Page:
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Speeding tickets and what to do (and what not to do)

View profile for Michael Pace
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Many people receive a speeding ticket and without asking any questions simply reply to the police giving their details.

Some people do not properly follow the instruction on the Notice and get themselves into worse trouble, ending up with 6 points instead of the usual 3.

When you receive a Notice of Intended Prosecution (NIP) you should first consider whether it is technically correct and that the Registered Keeper (RK) of the vehicle (car, van, motorcycle or lorry), has received it on or before the 14th day after the date of the offence.

The Registered Keeper (RK) might be the leasing company, or some other 'owner' of the vehicle. If you are not the Registered Keeper, you should contact them and check when they received their copy of the NIP. It is that first NIP that matters. If the RK received the NIP out of time then a successful prosecution cannot follow.

If you are the RK, but were not the driver, then you must complete the details of the driver as best you can and return the form to the police. They will then send a new NIP to the named driver. You must not pass the NIP to the driver for them to complete and return. This can lead to you being taken to court and ending up with 6 points.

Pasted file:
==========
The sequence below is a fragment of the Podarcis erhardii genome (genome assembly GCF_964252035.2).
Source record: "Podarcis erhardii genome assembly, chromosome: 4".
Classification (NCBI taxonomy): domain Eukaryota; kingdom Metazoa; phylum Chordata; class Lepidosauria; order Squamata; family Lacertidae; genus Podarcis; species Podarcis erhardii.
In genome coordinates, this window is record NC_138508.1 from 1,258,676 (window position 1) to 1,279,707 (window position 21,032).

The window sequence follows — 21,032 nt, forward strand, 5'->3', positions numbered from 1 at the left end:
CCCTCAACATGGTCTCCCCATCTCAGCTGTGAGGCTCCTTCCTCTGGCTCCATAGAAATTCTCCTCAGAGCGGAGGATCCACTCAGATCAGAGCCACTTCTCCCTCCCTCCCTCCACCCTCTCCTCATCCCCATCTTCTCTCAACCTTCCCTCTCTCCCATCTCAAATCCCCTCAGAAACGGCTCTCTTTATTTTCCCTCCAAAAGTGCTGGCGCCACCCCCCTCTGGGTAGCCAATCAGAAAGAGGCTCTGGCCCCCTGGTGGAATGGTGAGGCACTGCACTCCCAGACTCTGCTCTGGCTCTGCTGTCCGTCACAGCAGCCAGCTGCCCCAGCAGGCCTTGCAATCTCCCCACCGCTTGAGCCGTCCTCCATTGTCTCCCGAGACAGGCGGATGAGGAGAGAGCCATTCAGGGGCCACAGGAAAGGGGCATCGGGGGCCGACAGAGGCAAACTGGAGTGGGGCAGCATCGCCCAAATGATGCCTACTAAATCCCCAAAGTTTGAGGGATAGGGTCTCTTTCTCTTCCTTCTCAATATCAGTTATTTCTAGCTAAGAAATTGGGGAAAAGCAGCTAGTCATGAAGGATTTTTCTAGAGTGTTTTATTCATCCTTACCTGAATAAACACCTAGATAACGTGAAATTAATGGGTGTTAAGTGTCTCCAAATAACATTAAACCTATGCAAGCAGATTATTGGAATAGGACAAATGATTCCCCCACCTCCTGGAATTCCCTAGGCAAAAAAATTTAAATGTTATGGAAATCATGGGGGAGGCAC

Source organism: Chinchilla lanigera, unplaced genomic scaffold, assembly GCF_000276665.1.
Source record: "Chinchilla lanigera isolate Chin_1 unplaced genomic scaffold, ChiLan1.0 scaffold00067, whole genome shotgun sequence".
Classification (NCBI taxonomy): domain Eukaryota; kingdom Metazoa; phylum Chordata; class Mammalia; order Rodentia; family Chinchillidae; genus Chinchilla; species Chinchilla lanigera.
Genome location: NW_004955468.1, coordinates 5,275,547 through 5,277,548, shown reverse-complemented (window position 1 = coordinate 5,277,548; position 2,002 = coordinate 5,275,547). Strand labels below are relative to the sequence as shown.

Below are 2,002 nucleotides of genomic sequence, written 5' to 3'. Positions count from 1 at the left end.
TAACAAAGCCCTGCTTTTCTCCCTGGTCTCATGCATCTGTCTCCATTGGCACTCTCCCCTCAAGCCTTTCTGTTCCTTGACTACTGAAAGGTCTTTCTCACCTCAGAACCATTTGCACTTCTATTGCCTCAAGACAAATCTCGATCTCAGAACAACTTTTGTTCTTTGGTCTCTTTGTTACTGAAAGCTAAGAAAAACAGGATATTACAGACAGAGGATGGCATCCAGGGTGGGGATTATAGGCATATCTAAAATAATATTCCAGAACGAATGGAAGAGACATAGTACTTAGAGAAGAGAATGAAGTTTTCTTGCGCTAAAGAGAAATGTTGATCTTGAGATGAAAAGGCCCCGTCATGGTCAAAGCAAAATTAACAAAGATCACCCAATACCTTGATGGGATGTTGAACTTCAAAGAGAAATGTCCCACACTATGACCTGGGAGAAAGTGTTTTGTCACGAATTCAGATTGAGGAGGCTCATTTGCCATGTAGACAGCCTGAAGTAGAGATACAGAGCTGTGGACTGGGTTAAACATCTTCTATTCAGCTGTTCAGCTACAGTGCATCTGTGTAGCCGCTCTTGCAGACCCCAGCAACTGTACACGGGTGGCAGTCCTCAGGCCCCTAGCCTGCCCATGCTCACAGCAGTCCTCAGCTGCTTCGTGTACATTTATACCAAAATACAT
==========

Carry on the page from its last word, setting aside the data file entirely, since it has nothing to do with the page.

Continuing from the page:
As well as the length of time the police have to send the NIP to you, there are other points to check on the NIP itself. This includes the description of the location of the offence. It must be clear enough for you to know where it was. The date of the offence should be correct but the time can be incorrect.

The actual offence does not have to be stated but it usually is. Sometimes a more serious offence is alleged and if the matter goes to court a lesser offence is charged.

The form does not have to be actually signed. It does need to say though that it is sent on behalf of the Chief Constable or words to that effect.

If you have any doubts about the legality of an NIP which you have received, simply email a copy of the front page to me at michael.pace@chattertons.com and I will check it for free.

If you are not sure about the date and time as alleged, ask to see a photograph to ensure it is your vehicle. There are a surprising number of cloned cars and motorcycles. Once satisfied on everything then send the form back having completed the details and signed it. To fail to do so is a 6 point offence.

If you need to challenge anything about the form or the alleged offence, you must still complete and return the form to avoid those 6 points. You may need help from a solicitor at this point.

themotorlawyer (michael.pace@chattertons.com)  11 Aug 2020